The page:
The Gospel of Matthew's account of the resurrection of Jesus is regarded by many scholars as the least reliable historically. This article does not provide definitive answers to the questions raised, but it indicates some of the avenues that could be further explored. The relationship of Matthew 28 to the other gospels is examined. The major arguments that supposedly justify treating Matthew 28 with suspicion are each considered in turn.
This article works with the assumption that there is a structure in Matthew's composition. It further emphasizes that discerning the overall literary structure involves identifying smaller literary components that make up larger sections of the Gospel and give them their overall themes. McClister wants to examine Matthew 17:22-Matthew 20:19 as such a unit to determine the meaning of the text.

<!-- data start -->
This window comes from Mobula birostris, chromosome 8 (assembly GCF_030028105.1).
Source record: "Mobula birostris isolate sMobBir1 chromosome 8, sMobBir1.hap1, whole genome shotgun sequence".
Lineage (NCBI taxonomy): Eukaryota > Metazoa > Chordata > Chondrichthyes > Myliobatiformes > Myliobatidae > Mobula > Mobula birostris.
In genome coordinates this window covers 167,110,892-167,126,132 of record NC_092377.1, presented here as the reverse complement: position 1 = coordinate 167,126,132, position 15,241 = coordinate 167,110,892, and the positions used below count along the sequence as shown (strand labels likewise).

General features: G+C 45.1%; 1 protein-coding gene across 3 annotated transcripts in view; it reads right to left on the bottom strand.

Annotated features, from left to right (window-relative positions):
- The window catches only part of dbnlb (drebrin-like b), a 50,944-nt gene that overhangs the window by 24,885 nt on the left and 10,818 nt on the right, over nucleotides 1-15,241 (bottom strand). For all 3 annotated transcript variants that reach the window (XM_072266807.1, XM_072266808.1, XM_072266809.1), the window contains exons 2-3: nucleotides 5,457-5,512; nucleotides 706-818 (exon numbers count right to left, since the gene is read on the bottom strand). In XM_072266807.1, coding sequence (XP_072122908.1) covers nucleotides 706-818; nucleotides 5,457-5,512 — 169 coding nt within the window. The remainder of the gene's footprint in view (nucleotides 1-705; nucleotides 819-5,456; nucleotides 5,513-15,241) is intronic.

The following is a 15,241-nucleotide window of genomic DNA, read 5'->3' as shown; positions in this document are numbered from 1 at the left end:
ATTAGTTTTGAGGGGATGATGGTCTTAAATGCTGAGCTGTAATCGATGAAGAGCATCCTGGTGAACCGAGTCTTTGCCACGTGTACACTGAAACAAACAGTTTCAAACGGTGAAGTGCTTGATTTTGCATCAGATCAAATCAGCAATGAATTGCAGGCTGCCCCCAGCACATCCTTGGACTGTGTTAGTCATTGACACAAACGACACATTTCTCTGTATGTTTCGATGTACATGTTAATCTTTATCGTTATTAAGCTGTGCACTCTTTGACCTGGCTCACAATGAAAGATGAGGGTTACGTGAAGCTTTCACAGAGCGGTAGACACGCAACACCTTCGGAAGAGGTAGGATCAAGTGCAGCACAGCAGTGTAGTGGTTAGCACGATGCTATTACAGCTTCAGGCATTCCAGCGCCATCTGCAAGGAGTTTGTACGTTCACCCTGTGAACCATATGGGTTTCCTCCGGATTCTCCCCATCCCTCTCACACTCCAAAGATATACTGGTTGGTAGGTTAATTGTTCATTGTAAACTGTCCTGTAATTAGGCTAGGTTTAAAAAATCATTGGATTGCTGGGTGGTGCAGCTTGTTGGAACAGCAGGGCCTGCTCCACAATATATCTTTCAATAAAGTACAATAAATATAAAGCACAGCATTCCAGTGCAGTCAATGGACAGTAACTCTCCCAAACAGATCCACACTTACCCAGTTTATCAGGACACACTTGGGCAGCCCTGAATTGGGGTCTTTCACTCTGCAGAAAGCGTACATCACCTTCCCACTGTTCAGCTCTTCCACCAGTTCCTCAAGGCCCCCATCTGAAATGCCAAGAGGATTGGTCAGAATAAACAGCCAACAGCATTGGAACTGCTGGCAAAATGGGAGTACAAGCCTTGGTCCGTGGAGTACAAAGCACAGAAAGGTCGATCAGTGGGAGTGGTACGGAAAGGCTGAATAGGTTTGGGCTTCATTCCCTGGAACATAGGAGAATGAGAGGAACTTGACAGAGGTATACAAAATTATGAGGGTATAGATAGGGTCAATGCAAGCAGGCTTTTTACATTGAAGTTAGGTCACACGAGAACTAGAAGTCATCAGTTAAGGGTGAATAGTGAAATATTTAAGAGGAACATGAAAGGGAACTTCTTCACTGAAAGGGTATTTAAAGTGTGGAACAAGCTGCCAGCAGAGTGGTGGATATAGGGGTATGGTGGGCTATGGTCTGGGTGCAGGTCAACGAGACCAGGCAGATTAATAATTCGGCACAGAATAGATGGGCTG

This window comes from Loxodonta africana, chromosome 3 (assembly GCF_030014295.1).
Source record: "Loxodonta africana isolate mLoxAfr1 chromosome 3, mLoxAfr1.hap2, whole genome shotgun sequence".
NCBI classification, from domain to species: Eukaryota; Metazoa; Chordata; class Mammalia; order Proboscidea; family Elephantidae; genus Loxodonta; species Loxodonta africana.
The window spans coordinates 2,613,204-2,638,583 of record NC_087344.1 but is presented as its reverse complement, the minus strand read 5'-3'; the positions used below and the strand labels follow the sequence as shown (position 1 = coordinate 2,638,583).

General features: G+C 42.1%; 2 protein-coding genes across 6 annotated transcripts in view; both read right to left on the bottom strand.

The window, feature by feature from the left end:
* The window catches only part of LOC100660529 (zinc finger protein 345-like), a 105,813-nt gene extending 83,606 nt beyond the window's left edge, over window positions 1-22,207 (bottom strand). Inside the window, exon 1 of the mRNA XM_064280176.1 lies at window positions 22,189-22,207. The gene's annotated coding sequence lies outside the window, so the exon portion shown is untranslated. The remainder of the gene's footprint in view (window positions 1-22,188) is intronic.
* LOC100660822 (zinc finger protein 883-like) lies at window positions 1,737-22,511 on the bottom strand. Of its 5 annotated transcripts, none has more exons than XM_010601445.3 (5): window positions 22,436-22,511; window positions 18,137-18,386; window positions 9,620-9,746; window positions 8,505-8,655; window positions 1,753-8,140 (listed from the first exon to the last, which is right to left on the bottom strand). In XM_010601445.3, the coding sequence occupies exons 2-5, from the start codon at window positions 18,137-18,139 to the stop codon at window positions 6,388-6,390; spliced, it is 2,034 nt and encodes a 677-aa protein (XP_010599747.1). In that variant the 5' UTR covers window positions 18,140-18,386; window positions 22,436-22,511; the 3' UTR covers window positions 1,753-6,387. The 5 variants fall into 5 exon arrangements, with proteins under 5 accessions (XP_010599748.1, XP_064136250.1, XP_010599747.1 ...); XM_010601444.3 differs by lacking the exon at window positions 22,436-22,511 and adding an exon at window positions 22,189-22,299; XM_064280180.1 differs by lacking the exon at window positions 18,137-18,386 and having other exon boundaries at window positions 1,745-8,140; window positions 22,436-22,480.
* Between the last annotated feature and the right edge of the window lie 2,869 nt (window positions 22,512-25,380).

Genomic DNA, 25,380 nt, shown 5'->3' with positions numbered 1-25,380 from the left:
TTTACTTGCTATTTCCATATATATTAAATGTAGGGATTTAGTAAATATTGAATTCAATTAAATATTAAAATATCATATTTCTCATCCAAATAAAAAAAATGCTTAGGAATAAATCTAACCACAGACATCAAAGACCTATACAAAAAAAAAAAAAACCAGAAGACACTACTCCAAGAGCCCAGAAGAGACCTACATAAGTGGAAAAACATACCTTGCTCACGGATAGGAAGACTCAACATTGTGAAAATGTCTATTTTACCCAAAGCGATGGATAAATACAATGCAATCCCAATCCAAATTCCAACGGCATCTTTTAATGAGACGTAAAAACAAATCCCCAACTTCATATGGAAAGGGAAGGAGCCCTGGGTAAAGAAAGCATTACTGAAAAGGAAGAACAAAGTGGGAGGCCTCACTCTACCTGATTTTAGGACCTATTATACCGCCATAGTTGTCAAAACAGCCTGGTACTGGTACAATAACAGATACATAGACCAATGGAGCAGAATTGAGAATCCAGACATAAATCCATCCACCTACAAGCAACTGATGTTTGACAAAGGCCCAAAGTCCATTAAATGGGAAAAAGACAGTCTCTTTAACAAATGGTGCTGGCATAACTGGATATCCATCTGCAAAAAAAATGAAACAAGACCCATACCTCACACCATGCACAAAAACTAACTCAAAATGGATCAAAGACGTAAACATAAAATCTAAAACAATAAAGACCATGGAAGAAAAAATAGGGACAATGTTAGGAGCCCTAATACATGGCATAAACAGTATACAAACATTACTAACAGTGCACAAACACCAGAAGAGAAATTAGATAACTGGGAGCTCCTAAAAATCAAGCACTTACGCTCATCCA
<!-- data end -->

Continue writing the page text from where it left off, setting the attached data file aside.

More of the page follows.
Jesus' coming fulfilled Old Testament prophecy, but did so in a way which shattered expectations. Jesus brought grace in a way that is counterintuitive and contrary to what we would expect. This book examines how Jesus and the gospel of grace are revealed in each of the Gospels of Matthew, Mark, Luke, and John. This section focuses on the book of Matthew, showing how Jesus' rebuke is counterintuitive.